Ireland's Wild Atlantic Way

Wild.Not a word you'd typically associate with Ireland. Pubs? Check. Shamrocks? Check. Guinness? Oh definitely, but wild? Yes! It's the sea, you see.
This post was published on the now-closed HuffPost Contributor platform. Contributors control their own work and posted freely to our site. If you need to flag this entry as abusive, send us an email.

"We are tied to the ocean. And when we go back to the sea, whether it is to sail or to watch, we are going back from whence we came." -John F. Kennedy

Wild. Wild? Not a word you'd typically associate with Ireland. Pubs? Check. Shamrocks? Check. Guinness? Oh definitely, but wild? Yes! It's the sea, you see.

A Place Where Rugged Rules
At the very edge of Europe, the newest odyssey, the Wild Atlantic Way, extends for 1,600 miles along Ireland's western seaboard. It is the world's longest, most culturally rich coast that stretches from Malin Head in County Donegal down to Kinsale in County Cork. Here the Atlantic Ocean's power has carved a coastline of raw beauty with sharp cliffs, wave-capped inlets, barren beaches and stately lighthouses along the way. Of this land, one long-time local said, "with myriad miles of uninterrupted ocean, no windbreak and no reefs, there's just a wide, wild, open space that allows the sea to grow and grow before it comes to a sudden stop on our shore." The Wild Atlantic Way is as close to exploring an open-air museum as you'll get -- exceptional landscapes, stunning flora and fauna -- and packed with history and adventure, as I was about to find out.

A Walk on the Wild Side -- in Viking Footsteps
Located where the Shannon River meets the Atlantic Ocean lie the Scattery Islands in County Clare. After a short ferry ride, there before me in all its ruined glory: St. Senan's Monastery, an ecclesiastical center founded in the 6th century and invaded by Vikings centuries later. It is today a windswept, desolate place, the blustery chill in the air perfectly matching the austere surroundings. I walked through an ancient burial ground festooned with Celtic high crosses made of granite, some a thousand years old. Then, the small ferry hustling across the water to transport me once more to life -- and warmth -- was a welcome sight.

st senans graveyard

Catch and Cook
In Dingle Harbor, County Kerry, the Atlantic offers an abundance of fish. Although I'd never before held a fishing rod, it seemed simple enough as Tom, the boatman, baited and gently placed my rod overboard. I asked how I'd know if I had a bite. "Oh, you'll know," was all he said as he walked away. He was right! I felt a strong tug on the line, began reeling and, suddenly, flopping before me -- a large Ling fish. (When I returned home and told this tale, I predictably fell into that time-honored tradition of stretching my hands wide and saying "this big!"). Although my Ling would win no awards in a fish beauty contest, once cooked, it was yummy.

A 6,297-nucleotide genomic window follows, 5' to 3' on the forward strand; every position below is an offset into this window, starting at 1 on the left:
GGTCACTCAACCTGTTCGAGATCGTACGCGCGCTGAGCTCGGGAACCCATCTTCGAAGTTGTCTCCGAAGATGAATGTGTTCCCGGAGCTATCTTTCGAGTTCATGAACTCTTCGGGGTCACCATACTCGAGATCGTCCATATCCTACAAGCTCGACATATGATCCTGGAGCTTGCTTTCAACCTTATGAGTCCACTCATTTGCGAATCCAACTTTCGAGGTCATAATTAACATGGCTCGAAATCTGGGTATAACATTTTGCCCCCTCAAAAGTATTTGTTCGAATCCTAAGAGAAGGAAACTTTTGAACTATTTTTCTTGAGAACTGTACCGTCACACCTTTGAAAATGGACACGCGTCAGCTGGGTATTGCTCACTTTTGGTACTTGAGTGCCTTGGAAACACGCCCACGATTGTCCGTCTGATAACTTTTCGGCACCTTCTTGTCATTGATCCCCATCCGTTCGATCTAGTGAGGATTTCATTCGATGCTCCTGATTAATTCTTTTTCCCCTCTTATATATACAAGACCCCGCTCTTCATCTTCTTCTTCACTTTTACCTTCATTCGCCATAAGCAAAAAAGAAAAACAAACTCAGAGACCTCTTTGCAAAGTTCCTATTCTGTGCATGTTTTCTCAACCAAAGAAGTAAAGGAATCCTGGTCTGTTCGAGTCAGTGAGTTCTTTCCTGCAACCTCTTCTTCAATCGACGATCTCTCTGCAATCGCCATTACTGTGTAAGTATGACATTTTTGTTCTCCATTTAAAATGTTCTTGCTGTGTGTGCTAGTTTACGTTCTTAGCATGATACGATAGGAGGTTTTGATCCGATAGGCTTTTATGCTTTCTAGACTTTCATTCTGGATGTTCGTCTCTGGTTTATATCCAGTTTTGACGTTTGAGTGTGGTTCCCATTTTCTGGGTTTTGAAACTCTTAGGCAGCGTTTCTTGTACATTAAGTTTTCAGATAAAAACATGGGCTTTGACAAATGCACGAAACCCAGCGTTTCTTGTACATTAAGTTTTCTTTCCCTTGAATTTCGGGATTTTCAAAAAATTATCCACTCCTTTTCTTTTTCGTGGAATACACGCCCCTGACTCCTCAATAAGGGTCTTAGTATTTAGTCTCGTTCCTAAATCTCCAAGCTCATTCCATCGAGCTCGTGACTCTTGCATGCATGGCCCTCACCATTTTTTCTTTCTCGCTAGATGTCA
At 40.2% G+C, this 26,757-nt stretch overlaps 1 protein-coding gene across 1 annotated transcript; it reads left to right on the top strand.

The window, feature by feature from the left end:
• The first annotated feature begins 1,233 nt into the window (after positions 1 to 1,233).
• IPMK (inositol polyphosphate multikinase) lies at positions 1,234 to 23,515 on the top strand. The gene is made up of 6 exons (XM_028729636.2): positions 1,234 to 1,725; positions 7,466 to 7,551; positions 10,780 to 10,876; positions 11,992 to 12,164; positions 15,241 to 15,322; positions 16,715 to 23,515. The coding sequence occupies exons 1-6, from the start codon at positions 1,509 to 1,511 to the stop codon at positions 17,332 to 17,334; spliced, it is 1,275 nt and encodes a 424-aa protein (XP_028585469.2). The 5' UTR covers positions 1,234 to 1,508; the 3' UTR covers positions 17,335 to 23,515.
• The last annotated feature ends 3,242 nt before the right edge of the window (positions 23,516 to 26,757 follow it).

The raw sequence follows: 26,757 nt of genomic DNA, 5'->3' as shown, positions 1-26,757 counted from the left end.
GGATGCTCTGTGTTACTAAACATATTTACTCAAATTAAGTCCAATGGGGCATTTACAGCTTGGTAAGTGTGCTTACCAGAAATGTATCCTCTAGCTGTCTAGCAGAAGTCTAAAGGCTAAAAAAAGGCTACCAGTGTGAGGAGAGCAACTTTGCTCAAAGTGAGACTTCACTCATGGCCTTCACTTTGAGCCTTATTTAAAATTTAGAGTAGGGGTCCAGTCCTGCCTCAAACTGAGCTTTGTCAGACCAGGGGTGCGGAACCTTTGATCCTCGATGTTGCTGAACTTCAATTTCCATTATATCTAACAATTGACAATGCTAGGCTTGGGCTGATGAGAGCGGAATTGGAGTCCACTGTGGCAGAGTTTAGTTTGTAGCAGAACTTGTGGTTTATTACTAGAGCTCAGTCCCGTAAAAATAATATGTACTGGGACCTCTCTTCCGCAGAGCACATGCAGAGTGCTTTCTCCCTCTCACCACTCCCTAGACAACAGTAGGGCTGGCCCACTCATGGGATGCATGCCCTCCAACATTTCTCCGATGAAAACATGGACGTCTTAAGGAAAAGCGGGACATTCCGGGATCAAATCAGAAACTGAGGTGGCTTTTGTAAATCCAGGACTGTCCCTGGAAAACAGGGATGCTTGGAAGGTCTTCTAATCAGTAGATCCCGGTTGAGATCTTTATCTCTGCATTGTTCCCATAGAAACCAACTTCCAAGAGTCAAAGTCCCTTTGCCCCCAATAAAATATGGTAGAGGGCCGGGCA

fishing in dingel harbor

The Cliffs of More
Oh yeah, Ireland's most visited natural attraction, the Cliffs of Moher, has everything you'd expect -- and more. Local historian and farmer Pat Sweeney was my guide for a three hour walk above the Doolin Cliffs stretching for five miles along the Atlantic coast of County Clare. The briny smell of the sea was intoxicating, the vertiginous paths that hovered along cliffs with 700-foot drops daunting and green fields strewn with sheep and cows captivating. The constant cry of seagulls overhead and ferocious waves pounding rocks below was nature at its most elemental.

cliffs of moher

Don't Let It Be Forgot
At the very edge of Europe, off the Dingle Peninsula lie the mystical Blasket Islands, a small archipelago renowned for its storytellers. A tiny population of traditional culture lived here, remaining strong in an isolated and rugged community and living simply from the land and sea. Visiting the Blasket Center with its galleries of artifacts and portraits of inhabitants, I felt the toil of their hard lives and had a keen appreciation for these long-ago people. Due to a declining population, the islands were abandoned in 1953. As its numbers dwindled, native author Tomas O'Crohan wrote the book The Islandman in part "so that some record of us might live after, for the likes of us will never be again."

Activities Abound
Hiking, cycling, surfing. It's all here, as well as gentler pursuits. I'm thinking of a Connemara pony ride that I did along a serene silver-blue sea. If you're an adrenalin junkie, I can think of no wilder activity than coasteering. What is that, you ask? Oh, just jumping off a several hundred-foot cliff into the roiling Atlantic Ocean below. For you, maybe. For me, not.

Someone once said "I believe one has to escape oneself to discover oneself." Why? Because it's easy to get lost in this fast-moving world and forget the lash of a salty sea breeze or the roar of waves. It's easy to forget that somewhere brilliant sun is falling behind a historic relic or that lighthouses are still keeping watch over the sea. Easy to forget. But, if you want to remember, just think of the Wild Atlantic Way and go west!